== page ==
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ASK THE LAWYER By: Daniel A. Gwinn, Esq.

| April 4, 2016

Dan Gwinn New Head ShotTrying to access and remove internet activity, pictures, and postings of a deceased loved one? It just became easier.

My sister passed away a couple of months ago. We’d like to remove all her information from Facebook and other online sites like LinkedIn and Instagram, and keep copies of the pictures and stories she posted over the years for family use, but we’re running into a brick wall. What do we do?

If your sister did not leave directions in her will on how to treat this digital information – her digital assets – the process of getting access could be long and slow. Until recently, even with a will explicitly listing all digital accounts, there was no quick for a “personal representative” to get into these accounts. Your sister’s personal representative, if named, will have to contact each online vendor, and prove the fact of her death. If she did not discuss what she wanted done with the information, it will most likely be removed and deleted.

How we treat our personal information has changed drastically in just the last 30 years, and the law is only just beginning to catch up. Where a previous generation might have letters and keepsakes hidden in a box in the attic, this generation – people like your sister — communicates, shares, and transacts business digitally. But where a box in the attic could be picked up, and its treasure trove of photos and memorabilia given to the decedent’s heirs, getting these digital assets has not been easy.

One reason for the difficulty has been that the Terms of Agreement of many sites — terms which so many people accept without fully reading – may deny access to anyone but the original user. The second reason is that different digital businesses have different requirements for a personal representative to gain access to the accounts, making the process a drawn-out and cumbersome affair.

However, last month, Michigan passed a new law that makes it easier for people to direct how they want digital assets handled. First, if they’re technologically-savvy, they can use an “online tool to direct a digital custodian to disclose or not disclose” the assets. For people who are not comfortable using an online tool, the Act will let them “allow or prohibit in a will, trust, power of attorney, or other record disclosure to a fiduciary some or all of the user’s digital assets” and this direction will “override any contrary provision in a terms-of-service agreement.” The personal representative will no longer have to jump through the hoops of a host of different digital vendors in order to get access to a decedent’s digital information, photos, and writing; the entire process will be streamlined.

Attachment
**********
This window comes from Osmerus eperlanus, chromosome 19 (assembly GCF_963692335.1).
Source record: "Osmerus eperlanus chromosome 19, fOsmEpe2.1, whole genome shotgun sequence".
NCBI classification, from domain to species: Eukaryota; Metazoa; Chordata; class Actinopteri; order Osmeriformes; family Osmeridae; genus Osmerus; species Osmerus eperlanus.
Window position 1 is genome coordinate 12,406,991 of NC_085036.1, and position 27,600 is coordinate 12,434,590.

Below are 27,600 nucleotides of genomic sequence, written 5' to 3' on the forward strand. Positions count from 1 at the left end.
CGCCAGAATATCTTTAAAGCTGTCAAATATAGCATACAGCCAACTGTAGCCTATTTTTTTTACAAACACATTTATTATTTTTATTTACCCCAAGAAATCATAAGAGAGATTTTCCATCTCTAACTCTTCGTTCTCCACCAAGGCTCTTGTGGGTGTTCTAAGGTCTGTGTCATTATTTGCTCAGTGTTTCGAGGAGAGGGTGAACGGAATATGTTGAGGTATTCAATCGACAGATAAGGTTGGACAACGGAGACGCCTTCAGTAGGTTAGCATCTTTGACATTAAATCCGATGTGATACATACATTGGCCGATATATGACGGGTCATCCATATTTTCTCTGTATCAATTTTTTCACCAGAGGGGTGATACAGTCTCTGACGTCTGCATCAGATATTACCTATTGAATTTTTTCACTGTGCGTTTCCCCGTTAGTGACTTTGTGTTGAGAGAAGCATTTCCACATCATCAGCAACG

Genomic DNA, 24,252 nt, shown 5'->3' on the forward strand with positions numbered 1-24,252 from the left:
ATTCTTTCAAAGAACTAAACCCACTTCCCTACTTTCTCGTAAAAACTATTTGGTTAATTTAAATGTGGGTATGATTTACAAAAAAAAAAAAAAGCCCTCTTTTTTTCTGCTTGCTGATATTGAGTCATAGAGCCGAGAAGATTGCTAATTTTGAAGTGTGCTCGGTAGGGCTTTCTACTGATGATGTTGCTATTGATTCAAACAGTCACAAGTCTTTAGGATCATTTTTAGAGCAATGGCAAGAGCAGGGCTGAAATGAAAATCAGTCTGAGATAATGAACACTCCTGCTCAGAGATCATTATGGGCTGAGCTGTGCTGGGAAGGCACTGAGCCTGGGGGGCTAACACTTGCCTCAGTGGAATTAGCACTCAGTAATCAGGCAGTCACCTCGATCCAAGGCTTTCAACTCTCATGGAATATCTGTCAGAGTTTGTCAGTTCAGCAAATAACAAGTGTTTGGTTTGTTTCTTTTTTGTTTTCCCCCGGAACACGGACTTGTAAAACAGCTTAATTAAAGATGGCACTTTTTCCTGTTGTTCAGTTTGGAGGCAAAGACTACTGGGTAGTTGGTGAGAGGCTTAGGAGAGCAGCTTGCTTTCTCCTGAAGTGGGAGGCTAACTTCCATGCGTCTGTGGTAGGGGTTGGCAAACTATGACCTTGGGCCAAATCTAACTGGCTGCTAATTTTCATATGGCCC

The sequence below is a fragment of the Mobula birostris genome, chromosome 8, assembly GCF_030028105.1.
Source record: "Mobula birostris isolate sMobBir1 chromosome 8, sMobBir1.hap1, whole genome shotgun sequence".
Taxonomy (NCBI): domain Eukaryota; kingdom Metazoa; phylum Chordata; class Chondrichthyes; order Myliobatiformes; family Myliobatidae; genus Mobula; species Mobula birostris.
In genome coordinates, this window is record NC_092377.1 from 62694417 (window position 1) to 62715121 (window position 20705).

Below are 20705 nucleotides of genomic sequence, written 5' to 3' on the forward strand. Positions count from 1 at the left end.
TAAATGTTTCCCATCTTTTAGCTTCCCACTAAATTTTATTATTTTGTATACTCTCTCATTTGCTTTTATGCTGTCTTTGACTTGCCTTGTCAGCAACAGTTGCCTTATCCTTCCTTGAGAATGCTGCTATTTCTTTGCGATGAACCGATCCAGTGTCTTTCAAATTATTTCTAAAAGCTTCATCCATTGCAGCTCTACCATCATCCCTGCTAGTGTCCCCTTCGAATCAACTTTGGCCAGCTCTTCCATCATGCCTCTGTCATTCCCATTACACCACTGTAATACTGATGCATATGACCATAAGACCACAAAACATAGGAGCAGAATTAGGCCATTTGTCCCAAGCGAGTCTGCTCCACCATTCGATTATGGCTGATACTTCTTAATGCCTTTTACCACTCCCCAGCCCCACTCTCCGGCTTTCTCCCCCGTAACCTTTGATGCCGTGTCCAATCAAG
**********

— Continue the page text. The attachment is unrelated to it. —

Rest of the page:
However, to take advantage of the enhanced access the Act gives to personal representatives and trustees, they must be named in a will, and the direction for disposing of the digital assets described in detail. If you do not yet have a will, you may wish to consult with an attorney, to ensure your assets – digital and physical – are protected for your heirs.

The lawyers at GWINN TAURIAINEN PLLC are experienced estate planning attorneys and are happy to answer your questions. Give us a call for a free initial telephone consultation about estate planning or your other legal needs. For consideration of your questions, in our web column, please submit your inquiry on the “Contact Us” page of our website at

By: Daniel A. Gwinn, Esq.
Attorney and Counselor at Law

901 Wilshire Drive, Suite 550
Troy, MI 48084
(248) 247-3300
(248) 247-3310 facsimile

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Category: Featured Column

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